Well-Rested Children, Successful Students:
Top Ten Tips for Encouraging
Positive Sleep Habits
What are positive sleep habits and why are they important?
We often hear students and parents lament about the challenges of obtaining a good night sleep, and feeling rested enough to tackle the school day and extracurricular activities bright and early. Good sleep habits are often referred to as “Sleep Hygiene,” which includes behaviors and patterns that promote quality sleep and daytime attentiveness. Good quality sleep is crucial for physical well-being and mental health. Furthermore, students who are well-rested are more productive and ready to learn during their school day.
10. Create a Device Parking Lot: When one has access to electronic devices at bedtime, it can be tempting to utilize them - particularly for middle school students who are learning to regulate their use of such devices. Therefore, having a charging station or “parking lot” for all devices in a centralized location in the home can support your students in learning to self-monitor their behavior.
9. Establish a Routine: A consistent routine is key to alerting the body that it is time for bed. Some ideas for a simple routine include taking a warm bath or shower, mindful activities such as breathing exercises or gentle yoga. Try to avoid conversational topics or activities that may be emotionally charged or heavy during this time.
8. Establish a Sleep Cycle: Getting enough exposure to natural light during the day, and darkness at night can help the body to establish and maintain an appropriate sleep cycle.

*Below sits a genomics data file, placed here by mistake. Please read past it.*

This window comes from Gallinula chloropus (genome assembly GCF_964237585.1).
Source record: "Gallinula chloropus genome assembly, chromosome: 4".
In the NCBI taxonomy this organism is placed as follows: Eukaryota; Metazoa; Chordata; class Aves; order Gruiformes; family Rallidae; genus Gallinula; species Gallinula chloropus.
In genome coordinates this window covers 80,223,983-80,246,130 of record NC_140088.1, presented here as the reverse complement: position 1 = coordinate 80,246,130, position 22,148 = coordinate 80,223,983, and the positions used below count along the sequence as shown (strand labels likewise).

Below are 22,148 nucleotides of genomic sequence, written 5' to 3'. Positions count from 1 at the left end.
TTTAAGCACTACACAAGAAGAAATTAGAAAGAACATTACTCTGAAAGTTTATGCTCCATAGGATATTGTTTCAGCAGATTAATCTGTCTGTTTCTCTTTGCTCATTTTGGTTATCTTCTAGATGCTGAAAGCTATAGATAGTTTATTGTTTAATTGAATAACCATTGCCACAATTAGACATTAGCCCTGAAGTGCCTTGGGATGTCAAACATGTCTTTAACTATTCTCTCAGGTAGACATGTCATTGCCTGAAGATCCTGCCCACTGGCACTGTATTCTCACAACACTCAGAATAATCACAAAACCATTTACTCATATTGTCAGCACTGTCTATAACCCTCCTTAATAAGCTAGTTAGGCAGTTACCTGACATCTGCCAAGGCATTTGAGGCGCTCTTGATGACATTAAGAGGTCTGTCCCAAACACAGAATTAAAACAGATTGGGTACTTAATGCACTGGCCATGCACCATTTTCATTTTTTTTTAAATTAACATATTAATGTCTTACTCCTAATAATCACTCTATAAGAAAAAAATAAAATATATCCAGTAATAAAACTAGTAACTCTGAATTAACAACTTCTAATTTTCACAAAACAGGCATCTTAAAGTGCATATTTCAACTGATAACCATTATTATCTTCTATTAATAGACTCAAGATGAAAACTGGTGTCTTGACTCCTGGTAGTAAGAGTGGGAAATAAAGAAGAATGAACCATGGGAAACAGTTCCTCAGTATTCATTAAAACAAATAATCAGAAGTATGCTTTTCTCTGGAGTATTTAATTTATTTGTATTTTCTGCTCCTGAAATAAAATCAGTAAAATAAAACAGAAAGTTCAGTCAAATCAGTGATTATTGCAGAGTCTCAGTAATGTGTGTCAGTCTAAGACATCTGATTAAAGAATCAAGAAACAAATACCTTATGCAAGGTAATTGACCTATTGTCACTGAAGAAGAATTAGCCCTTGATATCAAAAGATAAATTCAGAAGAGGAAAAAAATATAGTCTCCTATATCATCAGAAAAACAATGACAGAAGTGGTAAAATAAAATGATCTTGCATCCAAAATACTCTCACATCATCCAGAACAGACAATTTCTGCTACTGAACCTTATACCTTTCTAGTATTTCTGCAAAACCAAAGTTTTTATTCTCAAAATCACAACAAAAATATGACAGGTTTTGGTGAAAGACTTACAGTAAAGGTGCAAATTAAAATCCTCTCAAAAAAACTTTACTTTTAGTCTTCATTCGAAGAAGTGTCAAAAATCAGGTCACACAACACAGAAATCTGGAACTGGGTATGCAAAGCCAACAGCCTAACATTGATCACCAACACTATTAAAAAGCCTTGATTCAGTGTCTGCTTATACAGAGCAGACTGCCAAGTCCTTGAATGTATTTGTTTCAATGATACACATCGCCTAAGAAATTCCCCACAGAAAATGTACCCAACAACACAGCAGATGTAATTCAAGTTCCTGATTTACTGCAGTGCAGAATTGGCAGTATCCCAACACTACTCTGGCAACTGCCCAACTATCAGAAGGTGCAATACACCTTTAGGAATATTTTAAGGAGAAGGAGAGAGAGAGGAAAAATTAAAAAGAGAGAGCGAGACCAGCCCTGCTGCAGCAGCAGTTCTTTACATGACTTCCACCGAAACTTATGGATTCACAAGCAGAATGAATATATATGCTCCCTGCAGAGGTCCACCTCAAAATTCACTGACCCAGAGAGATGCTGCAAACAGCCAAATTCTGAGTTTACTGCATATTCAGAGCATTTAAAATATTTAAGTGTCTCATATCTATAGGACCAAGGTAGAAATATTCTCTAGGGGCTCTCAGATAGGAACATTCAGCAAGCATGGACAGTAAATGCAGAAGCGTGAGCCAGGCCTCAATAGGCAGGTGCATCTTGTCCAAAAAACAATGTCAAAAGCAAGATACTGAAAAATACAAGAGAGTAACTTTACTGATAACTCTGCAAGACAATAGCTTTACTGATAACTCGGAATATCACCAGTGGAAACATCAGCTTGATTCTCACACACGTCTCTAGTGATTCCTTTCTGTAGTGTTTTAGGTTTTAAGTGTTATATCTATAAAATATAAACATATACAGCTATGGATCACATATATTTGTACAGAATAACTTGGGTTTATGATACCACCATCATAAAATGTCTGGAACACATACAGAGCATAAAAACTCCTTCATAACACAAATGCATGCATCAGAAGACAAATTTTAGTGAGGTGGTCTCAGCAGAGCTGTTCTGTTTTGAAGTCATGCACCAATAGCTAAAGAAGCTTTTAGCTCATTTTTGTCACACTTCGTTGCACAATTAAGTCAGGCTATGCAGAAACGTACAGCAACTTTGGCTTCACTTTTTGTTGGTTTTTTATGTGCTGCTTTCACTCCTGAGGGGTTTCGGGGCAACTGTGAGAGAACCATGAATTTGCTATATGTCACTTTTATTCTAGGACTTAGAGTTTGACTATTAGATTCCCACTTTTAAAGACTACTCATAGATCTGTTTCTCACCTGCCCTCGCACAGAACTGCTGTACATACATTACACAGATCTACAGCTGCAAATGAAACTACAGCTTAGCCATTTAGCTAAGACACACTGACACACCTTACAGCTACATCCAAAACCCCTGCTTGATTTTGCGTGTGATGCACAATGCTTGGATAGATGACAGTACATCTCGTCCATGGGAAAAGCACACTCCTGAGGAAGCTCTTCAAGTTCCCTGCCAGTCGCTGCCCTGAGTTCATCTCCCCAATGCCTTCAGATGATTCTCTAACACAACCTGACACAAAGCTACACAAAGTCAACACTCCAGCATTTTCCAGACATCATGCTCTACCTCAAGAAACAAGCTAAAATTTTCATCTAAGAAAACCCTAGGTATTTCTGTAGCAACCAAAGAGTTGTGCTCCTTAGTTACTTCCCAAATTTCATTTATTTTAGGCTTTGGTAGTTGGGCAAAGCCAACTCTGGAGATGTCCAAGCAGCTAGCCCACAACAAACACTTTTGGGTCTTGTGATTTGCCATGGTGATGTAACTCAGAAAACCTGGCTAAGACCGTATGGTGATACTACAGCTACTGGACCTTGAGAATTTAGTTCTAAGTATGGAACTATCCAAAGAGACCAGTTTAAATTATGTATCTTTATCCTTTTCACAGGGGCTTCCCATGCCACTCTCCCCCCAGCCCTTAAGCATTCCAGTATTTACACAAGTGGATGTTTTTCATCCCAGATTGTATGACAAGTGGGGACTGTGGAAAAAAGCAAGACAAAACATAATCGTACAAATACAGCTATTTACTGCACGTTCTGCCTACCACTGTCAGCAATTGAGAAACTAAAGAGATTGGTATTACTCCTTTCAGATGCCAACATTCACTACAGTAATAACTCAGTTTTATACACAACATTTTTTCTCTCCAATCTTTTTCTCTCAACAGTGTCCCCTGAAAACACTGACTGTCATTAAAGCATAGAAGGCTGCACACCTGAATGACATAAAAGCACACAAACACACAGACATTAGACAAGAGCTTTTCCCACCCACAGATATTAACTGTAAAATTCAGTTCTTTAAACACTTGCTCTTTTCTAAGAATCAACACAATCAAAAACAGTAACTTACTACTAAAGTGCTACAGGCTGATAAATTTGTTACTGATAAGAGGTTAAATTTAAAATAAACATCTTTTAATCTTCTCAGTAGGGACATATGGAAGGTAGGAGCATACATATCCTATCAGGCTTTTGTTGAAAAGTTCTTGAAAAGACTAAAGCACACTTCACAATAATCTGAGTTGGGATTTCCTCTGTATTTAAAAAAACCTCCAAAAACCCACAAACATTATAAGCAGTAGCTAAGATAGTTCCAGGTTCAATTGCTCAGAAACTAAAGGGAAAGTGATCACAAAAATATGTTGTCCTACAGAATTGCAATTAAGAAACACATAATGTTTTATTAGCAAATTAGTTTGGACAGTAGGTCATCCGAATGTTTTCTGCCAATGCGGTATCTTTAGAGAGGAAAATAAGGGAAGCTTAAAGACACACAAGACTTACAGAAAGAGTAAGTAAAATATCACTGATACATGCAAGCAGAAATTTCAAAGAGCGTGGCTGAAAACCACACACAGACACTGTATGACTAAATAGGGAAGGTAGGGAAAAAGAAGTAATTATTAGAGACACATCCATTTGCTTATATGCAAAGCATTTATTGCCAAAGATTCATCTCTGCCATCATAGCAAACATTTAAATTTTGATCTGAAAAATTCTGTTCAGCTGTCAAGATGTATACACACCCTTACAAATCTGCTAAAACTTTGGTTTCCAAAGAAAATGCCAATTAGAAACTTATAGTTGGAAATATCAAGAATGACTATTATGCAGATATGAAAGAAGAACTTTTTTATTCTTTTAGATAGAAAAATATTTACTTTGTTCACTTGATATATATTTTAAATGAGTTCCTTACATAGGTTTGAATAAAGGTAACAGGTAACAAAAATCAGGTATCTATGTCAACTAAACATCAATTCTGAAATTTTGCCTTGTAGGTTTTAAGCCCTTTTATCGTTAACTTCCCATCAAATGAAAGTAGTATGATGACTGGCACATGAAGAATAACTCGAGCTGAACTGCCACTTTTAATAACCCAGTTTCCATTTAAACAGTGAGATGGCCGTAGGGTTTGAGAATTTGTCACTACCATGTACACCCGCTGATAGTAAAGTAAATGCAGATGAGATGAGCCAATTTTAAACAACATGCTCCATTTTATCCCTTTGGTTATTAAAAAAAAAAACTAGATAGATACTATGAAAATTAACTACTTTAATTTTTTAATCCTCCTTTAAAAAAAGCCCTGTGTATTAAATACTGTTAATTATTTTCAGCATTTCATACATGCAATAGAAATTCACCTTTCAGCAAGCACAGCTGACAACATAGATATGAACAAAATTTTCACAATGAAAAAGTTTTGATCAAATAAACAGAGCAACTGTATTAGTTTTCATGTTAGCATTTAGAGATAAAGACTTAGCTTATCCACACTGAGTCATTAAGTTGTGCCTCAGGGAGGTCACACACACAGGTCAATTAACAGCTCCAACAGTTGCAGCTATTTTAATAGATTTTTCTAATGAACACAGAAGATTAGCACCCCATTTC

7. Consistent Bedtime and Waketime: When possible, maintain a consistent routine -even on weekends. Staying up late and sleeping in on the weekends can make it difficult to get to back on schedule Sunday nights before the weekday demands of academics and extracurricular activities resume.
6. Create a Soothing Sleep Environment: The bedroom should be a comfortable and soothing place, with a temperature of approximately 65-68 degrees. Having a pleasant mattress and pillow(s) is also important. Ensure that the lighting in the room is soft. For some children and adolescents, it may be helpful to allow them to pick out decor or bedding that makes the room feel more comfortable and soothing for the individual.
5. Physical Activity: Regular physical activity can impact the quality of sleep and improve overall alertness and health. While exercise can help promote positive sleep, it is recommended to tailor your exercise routine to fit your personal needs and avoid strenuous exercise too close to bedtime.
4. “Screen-Free” Time: Electronic stimulation from cell phones, tablets, television or video games can make falling asleep much more difficult. Therefore, establishing a “screen-free” time at least thirty minutes before bed can support relaxation and time to decompress from the day.
3. Other Sleep Supports: For students who are having trouble falling asleep, supports such as a white noise machine, fan, ear plugs, and/or humidifiers can help create a relaxing environment.
2. Simplify Mornings: Encouraging students to organize their mornings the evening before can allow for more sleep on weekdays. Some ideas to organize the night before include picking out clothes for the next day, packing his or her backpack, showering, and making lunch.
1. Model Good Sleep Habits: Children learn more by our example than our words. When parents model good sleep habits for their children, it sends the message that sleep is important.
SRMS Guidance Department
“Encouraging Good Sleep Habits.” Child Mind Institute, childmind.org/article/encouraging-good-sleep-habits/. Accessed 4 Apr. 2017.
National Association of School Psychologists . www.nasponline.org/. Accessed 4 Apr. 2017.
National Sleep Foundation. sleepfoundation.org/. Accessed 4 Apr. 2017.